With the development of techniques to isolate cultured EPCs, cell therapy for pulmonary arterial hypertension may become a reality. Lungs microvasculature by acting as sieve will trap the exogenous endothelial cells and altering the internal milieu will restore the normal pulmonary vascular physiology. In animal models transfection of EPCs with eNOS has been shown to increase the levels of NO and provide additional benefit.[82
EPC therapy has now entered human trials. A randomized study looked at the effects of intravenous autologous EPCs in patients with PAH who were receiving conventional therapy. Significant improvement in 6 minute walk test and hemodynamics were noted 12 weeks after a single bolus of autologous EPCs.[83
A comprehensive discussion on the management of pulmonary hypertension associated with various connective tissue disease and interstitial lung disease is beyond the scope of this paper. However, it is important to mention the management of pulmonary hypertension in COPD and sleep apnea patients. There is clearly a group of patients in COPD who have significantly higher pulmonary pressure not commensurate with the severity of their disease. These patients need to be treated as aggressively as patients with Idiopathic pulmonary hypertension. In clinical practice it is often very difficult to initiate treatment for pulmonary hypertension based on Echocardiography in a patient with COPD or Interstitial Lung disease. Even after ruling out various other causes of pulmonary hypertension there is currently not enough data to warrant the treatment with specific agents such as sildenafil or Bosentan even though anecdotal case reports of success have been reported. It is generally believed that the pulmonary pressure elevation in sleep apnea patients is minimal and this usually settles down after initiation of Continuous Positive Airway Pressure (CPAP) treatment for these patients. The general rule of thumb in the management of these patients is that when expected improvement is not seen in these patients the physician should be aware of the possibility of the existence of an unrelated pulmonary hypertension and initiate treatment for the same. Even though there is a wealth of information on this topic there is no clear consensus on this issue.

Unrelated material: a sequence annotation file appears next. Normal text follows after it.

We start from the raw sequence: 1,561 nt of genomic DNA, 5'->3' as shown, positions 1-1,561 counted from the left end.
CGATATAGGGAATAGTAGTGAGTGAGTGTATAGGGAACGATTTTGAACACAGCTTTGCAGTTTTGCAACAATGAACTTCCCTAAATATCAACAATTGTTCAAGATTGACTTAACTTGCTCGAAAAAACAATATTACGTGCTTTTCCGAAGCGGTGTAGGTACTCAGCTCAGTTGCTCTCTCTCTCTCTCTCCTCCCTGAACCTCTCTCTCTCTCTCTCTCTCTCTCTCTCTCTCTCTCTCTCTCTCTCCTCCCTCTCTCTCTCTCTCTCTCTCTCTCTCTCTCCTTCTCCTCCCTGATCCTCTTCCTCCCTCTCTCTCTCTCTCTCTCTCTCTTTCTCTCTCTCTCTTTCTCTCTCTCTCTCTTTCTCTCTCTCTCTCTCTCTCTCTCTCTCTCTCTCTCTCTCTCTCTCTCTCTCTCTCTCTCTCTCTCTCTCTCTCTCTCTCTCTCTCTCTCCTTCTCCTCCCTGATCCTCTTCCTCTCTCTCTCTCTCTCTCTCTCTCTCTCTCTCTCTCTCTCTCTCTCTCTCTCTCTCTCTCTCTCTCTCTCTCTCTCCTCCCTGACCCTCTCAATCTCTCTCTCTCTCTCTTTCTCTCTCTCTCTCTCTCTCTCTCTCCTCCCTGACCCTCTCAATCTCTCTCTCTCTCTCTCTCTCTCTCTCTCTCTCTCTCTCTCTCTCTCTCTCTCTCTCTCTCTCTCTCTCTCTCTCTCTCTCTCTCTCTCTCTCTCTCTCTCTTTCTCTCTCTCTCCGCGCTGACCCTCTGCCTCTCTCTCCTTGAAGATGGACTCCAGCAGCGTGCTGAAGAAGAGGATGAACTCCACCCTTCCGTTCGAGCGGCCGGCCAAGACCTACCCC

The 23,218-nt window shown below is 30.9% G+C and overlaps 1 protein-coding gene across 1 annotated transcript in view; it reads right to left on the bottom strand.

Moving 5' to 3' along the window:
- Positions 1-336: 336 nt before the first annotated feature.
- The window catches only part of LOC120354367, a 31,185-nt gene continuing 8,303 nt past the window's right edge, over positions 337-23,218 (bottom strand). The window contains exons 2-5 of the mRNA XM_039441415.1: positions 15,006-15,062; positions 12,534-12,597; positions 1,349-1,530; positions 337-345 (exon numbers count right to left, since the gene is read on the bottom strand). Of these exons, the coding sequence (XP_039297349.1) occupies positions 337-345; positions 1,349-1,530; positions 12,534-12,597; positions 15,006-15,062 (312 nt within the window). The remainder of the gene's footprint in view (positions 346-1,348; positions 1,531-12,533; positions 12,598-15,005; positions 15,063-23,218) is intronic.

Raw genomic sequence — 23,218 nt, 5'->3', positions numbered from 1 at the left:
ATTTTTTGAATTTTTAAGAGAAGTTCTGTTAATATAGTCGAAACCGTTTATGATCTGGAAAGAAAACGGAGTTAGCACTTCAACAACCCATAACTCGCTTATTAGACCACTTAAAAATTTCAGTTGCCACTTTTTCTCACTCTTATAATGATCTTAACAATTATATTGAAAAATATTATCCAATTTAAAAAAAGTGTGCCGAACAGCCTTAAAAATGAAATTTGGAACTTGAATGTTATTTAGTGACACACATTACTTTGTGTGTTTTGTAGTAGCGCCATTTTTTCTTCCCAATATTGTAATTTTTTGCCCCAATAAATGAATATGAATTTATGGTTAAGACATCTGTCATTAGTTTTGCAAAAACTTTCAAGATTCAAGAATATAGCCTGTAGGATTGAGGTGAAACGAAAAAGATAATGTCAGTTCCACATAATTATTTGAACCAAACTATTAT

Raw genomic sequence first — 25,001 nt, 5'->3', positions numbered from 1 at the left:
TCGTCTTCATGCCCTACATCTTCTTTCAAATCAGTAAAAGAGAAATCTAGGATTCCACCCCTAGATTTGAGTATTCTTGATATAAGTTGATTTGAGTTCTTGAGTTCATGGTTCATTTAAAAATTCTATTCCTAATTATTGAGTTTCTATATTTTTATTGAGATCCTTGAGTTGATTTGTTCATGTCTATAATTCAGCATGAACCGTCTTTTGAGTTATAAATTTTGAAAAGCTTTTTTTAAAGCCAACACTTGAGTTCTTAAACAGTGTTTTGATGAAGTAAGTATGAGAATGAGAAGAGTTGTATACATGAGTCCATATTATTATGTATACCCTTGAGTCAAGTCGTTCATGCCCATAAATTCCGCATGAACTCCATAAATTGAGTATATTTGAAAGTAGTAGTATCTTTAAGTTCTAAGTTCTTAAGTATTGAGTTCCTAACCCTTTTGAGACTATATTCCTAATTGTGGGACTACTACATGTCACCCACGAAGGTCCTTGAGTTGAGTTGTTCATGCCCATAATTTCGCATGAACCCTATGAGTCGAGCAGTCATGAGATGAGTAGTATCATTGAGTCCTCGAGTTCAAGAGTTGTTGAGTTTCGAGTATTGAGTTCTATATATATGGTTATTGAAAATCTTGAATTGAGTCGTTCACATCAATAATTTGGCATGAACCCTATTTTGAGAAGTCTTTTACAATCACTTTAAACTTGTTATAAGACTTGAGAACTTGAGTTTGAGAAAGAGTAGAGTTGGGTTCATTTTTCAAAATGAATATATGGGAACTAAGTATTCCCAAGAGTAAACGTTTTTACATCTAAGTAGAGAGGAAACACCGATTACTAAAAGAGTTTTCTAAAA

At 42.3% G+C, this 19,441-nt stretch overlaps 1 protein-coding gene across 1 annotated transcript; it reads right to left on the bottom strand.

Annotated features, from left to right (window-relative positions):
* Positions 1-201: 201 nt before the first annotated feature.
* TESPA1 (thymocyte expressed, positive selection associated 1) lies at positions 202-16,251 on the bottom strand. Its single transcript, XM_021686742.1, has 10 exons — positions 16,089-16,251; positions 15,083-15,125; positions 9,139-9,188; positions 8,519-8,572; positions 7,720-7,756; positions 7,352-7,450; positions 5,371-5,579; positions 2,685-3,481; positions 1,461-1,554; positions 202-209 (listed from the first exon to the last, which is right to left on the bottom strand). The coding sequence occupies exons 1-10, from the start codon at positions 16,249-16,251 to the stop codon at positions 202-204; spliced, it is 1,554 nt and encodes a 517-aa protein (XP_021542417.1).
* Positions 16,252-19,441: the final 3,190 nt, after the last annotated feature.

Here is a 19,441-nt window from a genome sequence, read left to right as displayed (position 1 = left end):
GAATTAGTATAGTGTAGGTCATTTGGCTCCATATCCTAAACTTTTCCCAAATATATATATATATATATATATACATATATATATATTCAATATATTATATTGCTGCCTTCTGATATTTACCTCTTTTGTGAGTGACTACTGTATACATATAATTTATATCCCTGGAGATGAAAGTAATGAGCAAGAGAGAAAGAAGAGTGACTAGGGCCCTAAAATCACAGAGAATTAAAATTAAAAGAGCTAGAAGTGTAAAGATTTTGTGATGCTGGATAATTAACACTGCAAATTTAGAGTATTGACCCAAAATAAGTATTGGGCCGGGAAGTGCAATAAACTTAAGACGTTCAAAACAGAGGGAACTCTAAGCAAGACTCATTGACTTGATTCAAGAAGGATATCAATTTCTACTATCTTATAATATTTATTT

Pulmonary arterial hypertension, until a few years ago was considered a rapidly progressive disorder, ultimately resulting in death. There has been a significant paradigm shift in the treatment of PAH with anticancer medications such as imatinib and sorafenib and more recently with transfusion of autologous EPCs transfected with eNOS to radically replace the pulmonary vascular bed with “normal endothelial cells.” We definitely have entered into an exciting new era in this field with a number of these new medications already being available to treat this condition and the distinct prospect of novel therapies such as tyrosine kinase inhibitors and autologous EPCs.